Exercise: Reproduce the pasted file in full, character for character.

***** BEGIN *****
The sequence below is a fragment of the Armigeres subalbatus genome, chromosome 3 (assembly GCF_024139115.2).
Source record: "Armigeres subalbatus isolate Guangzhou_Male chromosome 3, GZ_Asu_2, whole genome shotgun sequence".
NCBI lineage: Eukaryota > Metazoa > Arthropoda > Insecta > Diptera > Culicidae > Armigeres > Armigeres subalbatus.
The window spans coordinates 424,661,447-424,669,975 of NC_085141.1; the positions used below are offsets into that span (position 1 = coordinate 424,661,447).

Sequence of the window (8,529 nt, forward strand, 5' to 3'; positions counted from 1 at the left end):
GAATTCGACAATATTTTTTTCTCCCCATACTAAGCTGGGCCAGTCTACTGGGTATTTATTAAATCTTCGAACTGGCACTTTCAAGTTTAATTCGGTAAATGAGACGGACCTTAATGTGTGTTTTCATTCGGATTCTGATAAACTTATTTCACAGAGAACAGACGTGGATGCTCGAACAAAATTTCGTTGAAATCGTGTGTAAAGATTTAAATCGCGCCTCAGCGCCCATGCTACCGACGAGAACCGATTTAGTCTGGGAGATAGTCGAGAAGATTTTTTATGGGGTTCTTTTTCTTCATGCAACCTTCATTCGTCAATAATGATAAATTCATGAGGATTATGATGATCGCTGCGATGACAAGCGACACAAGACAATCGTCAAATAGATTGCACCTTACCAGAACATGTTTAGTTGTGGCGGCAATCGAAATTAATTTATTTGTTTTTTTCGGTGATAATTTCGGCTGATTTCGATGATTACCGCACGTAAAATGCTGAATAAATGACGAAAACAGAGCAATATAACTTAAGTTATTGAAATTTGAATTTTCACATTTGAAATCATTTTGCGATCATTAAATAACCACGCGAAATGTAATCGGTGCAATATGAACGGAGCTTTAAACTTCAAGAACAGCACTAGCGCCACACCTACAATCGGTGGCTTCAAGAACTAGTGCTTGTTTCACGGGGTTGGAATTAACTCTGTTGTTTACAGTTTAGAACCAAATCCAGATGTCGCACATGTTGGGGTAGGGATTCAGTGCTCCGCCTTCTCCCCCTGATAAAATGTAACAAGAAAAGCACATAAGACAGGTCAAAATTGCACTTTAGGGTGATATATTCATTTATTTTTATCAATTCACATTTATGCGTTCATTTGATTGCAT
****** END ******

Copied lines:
The sequence below is a fragment of the Armigeres subalbatus genome, chromosome 3 (assembly GCF_024139115.2).
Source record: "Armigeres subalbatus isolate Guangzhou_Male chromosome 3, GZ_Asu_2, whole genome shotgun sequence".
NCBI lineage: Eukaryota > Metazoa > Arthropoda > Insecta > Diptera > Culicidae > Armigeres > Armigeres subalbatus.
The window spans coordinates 424,661,447-424,669,975 of NC_085141.1; the positions used below are offsets into that span (position 1 = coordinate 424,661,447).

Sequence of the window (8,529 nt, forward strand, 5' to 3'; positions counted from 1 at the left end):
GAATTCGACAATATTTTTTTCTCCCCATACTAAGCTGGGCCAGTCTACTGGGTATTTATTAAATCTTCGAACTGGCACTTTCAAGTTTAATTCGGTAAATGAGACGGACCTTAATGTGTGTTTTCATTCGGATTCTGATAAACTTATTTCACAGAGAACAGACGTGGATGCTCGAACAAAATTTCGTTGAAATCGTGTGTAAAGATTTAAATCGCGCCTCAGCGCCCATGCTACCGACGAGAACCGATTTAGTCTGGGAGATAGTCGAGAAGATTTTTTATGGGGTTCTTTTTCTTCATGCAACCTTCATTCGTCAATAATGATAAATTCATGAGGATTATGATGATCGCTGCGATGACAAGCGACACAAGACAATCGTCAAATAGATTGCACCTTACCAGAACATGTTTAGTTGTGGCGGCAATCGAAATTAATTTATTTGTTTTTTTCGGTGATAATTTCGGCTGATTTCGATGATTACCGCACGTAAAATGCTGAATAAATGACGAAAACAGAGCAATATAACTTAAGTTATTGAAATTTGAATTTTCACATTTGAAATCATTTTGCGATCATTAAATAACCACGCGAAATGTAATCGGTGCAATATGAACGGAGCTTTAAACTTCAAGAACAGCACTAGCGCCACACCTACAATCGGTGGCTTCAAGAACTAGTGCTTGTTTCACGGGGTTGGAATTAACTCTGTTGTTTACAGTTTAGAACCAAATCCAGATGTCGCACATGTTGGGGTAGGGATTCAGTGCTCCGCCTTCTCCCCCTGATAAAATGTAACAAGAAAAGCACATAAGACAGGTCAAAATTGCACTTTAGGGTGATATATTCATTTATTTTTATCAATTCACATTTATGCGTTCATTTGATTGCAT